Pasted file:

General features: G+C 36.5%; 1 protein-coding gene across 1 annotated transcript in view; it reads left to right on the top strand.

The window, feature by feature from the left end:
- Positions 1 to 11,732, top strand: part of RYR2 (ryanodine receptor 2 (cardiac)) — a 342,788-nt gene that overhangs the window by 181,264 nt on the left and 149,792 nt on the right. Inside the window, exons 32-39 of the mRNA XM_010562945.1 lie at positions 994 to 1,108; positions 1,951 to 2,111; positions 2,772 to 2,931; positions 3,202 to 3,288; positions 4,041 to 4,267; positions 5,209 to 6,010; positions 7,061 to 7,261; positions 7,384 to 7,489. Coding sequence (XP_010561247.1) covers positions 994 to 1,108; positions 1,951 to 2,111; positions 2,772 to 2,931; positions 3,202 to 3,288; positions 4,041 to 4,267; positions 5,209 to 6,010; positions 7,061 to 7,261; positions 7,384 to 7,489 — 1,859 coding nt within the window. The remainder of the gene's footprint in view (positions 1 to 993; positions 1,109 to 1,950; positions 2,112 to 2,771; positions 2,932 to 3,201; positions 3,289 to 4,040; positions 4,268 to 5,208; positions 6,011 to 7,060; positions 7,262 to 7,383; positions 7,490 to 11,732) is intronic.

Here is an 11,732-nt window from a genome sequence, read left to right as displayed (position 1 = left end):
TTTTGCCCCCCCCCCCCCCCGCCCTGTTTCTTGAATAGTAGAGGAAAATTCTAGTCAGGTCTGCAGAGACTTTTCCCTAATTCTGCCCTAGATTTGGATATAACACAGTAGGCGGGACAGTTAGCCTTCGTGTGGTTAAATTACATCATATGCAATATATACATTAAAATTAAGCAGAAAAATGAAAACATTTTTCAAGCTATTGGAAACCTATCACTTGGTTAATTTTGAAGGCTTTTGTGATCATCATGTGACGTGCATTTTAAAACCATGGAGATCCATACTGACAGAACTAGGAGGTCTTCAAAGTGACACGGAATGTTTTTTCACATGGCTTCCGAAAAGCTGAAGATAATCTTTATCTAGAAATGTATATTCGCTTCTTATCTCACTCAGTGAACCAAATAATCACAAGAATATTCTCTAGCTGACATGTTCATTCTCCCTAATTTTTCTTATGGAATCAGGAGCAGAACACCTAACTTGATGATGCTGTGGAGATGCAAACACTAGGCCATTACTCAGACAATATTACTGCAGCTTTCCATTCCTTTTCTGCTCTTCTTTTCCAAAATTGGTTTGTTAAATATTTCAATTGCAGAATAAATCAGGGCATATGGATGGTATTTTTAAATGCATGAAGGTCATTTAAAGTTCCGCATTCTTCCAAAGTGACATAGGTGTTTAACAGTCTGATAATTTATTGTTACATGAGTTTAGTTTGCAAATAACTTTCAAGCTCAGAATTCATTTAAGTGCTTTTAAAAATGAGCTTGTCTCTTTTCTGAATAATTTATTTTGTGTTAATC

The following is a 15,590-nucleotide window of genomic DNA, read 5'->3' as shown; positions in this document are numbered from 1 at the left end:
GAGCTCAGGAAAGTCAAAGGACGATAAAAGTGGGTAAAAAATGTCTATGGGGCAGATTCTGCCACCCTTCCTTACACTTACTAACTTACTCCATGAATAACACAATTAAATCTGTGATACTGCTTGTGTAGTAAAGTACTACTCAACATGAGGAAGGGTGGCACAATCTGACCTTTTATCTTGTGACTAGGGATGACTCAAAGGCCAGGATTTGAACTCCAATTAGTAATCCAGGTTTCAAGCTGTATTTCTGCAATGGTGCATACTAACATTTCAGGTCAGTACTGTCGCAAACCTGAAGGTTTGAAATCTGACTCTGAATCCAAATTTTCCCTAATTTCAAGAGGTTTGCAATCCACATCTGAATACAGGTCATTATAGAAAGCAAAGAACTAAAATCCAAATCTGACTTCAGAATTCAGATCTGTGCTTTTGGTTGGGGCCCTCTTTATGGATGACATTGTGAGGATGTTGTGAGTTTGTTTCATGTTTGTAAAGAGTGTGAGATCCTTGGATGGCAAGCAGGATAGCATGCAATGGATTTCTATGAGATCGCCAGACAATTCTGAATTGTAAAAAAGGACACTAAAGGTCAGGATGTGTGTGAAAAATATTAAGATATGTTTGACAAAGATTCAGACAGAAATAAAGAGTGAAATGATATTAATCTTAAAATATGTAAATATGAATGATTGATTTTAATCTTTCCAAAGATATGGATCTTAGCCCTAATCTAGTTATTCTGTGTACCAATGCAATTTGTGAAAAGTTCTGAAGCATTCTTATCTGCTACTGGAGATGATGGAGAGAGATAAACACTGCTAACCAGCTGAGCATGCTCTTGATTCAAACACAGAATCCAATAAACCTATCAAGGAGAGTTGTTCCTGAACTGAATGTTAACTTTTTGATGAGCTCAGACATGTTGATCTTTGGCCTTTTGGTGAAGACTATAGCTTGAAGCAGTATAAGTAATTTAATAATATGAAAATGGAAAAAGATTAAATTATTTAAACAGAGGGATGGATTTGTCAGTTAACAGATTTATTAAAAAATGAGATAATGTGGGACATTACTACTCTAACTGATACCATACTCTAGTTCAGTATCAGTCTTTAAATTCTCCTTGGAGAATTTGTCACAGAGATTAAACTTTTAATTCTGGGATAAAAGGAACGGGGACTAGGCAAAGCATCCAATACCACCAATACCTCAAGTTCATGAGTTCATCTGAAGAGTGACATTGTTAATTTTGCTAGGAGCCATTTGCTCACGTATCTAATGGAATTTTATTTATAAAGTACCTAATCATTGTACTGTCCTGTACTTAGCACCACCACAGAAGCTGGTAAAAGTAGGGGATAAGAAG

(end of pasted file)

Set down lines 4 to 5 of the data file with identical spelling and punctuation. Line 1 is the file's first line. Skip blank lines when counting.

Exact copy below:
Here is an 11,732-nt window from a genome sequence, read left to right as displayed (position 1 = left end):
TTTTGCCCCCCCCCCCCCCCGCCCTGTTTCTTGAATAGTAGAGGAAAATTCTAGTCAGGTCTGCAGAGACTTTTCCCTAATTCTGCCCTAGATTTGGATATAACACAGTAGGCGGGACAGTTAGCCTTCGTGTGGTTAAATTACATCATATGCAATATATACATTAAAATTAAGCAGAAAAATGAAAACATTTTTCAAGCTATTGGAAACCTATCACTTGGTTAATTTTGAAGGCTTTTGTGATCATCATGTGACGTGCATTTTAAAACCATGGAGATCCATACTGACAGAACTAGGAGGTCTTCAAAGTGACACGGAATGTTTTTTCACATGGCTTCCGAAAAGCTGAAGATAATCTTTATCTAGAAATGTATATTCGCTTCTTATCTCACTCAGTGAACCAAATAATCACAAGAATATTCTCTAGCTGACATGTTCATTCTCCCTAATTTTTCTTATGGAATCAGGAGCAGAACACCTAACTTGATGATGCTGTGGAGATGCAAACACTAGGCCATTACTCAGACAATATTACTGCAGCTTTCCATTCCTTTTCTGCTCTTCTTTTCCAAAATTGGTTTGTTAAATATTTCAATTGCAGAATAAATCAGGGCATATGGATGGTATTTTTAAATGCATGAAGGTCATTTAAAGTTCCGCATTCTTCCAAAGTGACATAGGTGTTTAACAGTCTGATAATTTATTGTTACATGAGTTTAGTTTGCAAATAACTTTCAAGCTCAGAATTCATTTAAGTGCTTTTAAAAATGAGCTTGTCTCTTTTCTGAATAATTTATTTTGTGTTAATC